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Evaluation of salivary flow rate, pH, buffering capacity, total calcium, protein, and total antioxidant capacity level among caries - free and caries - active children: A systematic review


E. Maheswari , R. Pradeep Kumar , I. Meignana Arumugham , D. Sri Sakthi

Abstract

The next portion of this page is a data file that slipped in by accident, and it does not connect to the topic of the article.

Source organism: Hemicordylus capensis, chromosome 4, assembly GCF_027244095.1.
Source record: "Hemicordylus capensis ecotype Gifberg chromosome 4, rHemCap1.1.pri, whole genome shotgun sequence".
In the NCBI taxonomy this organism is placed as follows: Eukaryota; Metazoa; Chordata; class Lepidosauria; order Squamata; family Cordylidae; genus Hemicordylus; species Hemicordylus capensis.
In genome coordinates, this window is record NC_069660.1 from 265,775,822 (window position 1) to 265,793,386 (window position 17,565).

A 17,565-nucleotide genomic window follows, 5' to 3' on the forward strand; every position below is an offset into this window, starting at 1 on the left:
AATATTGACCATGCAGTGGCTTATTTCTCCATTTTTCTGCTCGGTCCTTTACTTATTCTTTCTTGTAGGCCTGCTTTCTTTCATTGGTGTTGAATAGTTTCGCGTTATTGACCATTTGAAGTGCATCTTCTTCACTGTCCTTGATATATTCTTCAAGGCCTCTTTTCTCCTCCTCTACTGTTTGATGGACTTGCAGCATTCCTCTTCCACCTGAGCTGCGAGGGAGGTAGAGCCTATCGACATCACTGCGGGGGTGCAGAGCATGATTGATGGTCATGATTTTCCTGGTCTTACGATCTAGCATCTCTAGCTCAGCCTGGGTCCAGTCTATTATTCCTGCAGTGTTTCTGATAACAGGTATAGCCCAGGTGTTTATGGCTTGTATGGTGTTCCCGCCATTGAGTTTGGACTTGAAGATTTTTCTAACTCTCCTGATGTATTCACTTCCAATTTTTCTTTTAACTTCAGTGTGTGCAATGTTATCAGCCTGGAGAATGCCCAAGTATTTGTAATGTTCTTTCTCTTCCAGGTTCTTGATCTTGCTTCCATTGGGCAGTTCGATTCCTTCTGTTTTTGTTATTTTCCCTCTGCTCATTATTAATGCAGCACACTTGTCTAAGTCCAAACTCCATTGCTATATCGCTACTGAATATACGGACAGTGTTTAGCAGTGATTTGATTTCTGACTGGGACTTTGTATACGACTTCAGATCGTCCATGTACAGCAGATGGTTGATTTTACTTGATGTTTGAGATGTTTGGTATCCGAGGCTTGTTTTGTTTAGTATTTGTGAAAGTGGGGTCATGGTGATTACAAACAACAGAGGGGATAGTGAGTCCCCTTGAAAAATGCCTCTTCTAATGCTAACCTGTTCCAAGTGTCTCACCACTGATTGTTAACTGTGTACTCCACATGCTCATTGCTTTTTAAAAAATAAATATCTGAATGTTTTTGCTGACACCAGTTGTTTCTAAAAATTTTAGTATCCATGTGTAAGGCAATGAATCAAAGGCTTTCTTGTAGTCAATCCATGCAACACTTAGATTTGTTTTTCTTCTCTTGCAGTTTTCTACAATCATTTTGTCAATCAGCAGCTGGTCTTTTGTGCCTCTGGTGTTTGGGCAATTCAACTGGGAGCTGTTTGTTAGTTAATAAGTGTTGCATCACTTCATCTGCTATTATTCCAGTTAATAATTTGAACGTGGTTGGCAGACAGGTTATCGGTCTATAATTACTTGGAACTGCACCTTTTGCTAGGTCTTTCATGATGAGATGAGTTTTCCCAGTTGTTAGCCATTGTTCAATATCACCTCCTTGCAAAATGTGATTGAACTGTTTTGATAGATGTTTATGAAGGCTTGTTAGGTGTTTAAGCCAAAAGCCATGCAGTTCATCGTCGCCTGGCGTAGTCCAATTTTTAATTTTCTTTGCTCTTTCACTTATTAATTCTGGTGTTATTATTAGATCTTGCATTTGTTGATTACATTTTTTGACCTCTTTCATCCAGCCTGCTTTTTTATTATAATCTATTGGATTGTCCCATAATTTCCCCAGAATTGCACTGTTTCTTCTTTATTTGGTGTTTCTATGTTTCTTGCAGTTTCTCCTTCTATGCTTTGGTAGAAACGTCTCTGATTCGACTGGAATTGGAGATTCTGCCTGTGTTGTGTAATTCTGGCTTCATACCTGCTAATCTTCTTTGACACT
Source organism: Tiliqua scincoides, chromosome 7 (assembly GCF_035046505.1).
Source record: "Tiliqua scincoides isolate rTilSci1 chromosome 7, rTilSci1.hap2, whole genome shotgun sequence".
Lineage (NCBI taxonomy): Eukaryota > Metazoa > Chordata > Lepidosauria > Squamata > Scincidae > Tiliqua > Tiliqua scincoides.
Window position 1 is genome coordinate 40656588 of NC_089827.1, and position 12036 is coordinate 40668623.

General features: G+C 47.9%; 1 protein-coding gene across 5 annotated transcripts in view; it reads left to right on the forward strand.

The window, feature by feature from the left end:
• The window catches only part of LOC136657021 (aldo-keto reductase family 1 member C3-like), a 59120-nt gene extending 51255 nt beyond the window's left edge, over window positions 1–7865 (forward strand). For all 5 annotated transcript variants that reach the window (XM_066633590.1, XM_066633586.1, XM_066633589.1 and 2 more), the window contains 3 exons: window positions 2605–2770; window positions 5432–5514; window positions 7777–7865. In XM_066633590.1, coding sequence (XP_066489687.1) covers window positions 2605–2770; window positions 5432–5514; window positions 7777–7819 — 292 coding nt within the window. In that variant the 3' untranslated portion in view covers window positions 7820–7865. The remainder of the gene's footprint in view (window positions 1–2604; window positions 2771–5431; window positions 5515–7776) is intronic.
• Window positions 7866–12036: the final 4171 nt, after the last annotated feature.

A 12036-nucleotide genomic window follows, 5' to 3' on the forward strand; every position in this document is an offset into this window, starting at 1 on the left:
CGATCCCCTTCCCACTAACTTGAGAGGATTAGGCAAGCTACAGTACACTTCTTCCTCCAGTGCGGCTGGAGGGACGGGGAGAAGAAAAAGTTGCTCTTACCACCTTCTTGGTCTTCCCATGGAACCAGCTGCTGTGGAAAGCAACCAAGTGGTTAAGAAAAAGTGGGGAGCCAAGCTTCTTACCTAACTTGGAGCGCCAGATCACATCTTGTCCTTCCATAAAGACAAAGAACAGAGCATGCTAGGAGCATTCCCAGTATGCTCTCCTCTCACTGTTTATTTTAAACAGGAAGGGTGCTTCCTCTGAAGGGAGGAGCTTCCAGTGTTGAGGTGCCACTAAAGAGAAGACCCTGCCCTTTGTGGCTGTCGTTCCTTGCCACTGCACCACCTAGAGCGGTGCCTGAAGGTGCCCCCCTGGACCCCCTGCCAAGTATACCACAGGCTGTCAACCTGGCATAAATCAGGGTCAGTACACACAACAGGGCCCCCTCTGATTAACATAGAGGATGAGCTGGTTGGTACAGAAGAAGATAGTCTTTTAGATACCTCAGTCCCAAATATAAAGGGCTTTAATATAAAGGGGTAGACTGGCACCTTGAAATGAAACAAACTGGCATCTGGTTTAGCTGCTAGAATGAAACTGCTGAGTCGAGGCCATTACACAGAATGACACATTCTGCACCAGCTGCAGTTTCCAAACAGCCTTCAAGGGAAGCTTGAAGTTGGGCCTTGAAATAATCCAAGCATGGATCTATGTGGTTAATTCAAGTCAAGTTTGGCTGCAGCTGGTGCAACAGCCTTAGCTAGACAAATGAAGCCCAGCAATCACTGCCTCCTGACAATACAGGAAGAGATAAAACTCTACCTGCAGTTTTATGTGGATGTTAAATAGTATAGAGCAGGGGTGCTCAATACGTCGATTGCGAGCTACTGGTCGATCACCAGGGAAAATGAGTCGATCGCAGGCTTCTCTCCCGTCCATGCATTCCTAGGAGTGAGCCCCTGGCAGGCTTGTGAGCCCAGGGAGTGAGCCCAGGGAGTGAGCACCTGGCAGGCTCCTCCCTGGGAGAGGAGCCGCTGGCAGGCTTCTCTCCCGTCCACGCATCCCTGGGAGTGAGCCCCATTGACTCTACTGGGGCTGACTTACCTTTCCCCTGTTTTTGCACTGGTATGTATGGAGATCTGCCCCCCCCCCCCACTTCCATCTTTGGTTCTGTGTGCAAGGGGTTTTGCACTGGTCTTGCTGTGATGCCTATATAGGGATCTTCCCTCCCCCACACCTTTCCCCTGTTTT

Dental caries is the most common chronic disease of humankind. Dental caries development is considered to involve a triad of indispensable factors that can be concluded as bacteria in dental plaque, carbohydrates in the diet, and susceptible teeth. Saliva composition is an important factor in determining the prevalence of caries. For relative protection against dental cavities, salivary flow rate, buffer capacity, calcium, phosphate, and fluoride concentrations are essentials. The aim of this systematic review was to analyze the existing literature on the evaluation of salivary flow rate, pH, calcium, total protein, buffering capacity, and total antioxidant capacity (TAC) level among caries-active and caries-free adolescence. Search strategy: The Data Bases of PubMed and Google Scholar were used. Selection criteria: A cross-sectional study evaluating salivary flow rate, pH, calcium, total protein, buffering capacity, and TAC among caries-free and caries-active adolescence was selected. The systematic search revealed a total of 3 publications from PubMed, seven from Google scholar, and which were scrutinized based on present inclusion and exclusion criteria. Five publications fulfilled all the inclusion criteria, and one publication was excluded from the review. Two studies used decayed missing filled teeth and decayed missing filled surfaces index for assessing caries increment. Among theincluded studies, one studies had a low risk of bias with level 2 evidence. Salivary calcium concentration values were found to be higher in caries-free group in two studies. In one study, total protein and total antioxidant values are higher in caries-active group except those in the 11–15-year-old girls group. In other study, there was increase in total protein and TAC in caries-active study participant of both age groups. No significant correlation between caries activity and salivary flow rate were established. With the available evidence, based on quality assessment and evidence level of selected articles, it can be concluded that salivary physiochemical properties differ in caries-active and caries-free individuals, and thus, salivary parameters influence the dental caries activity.



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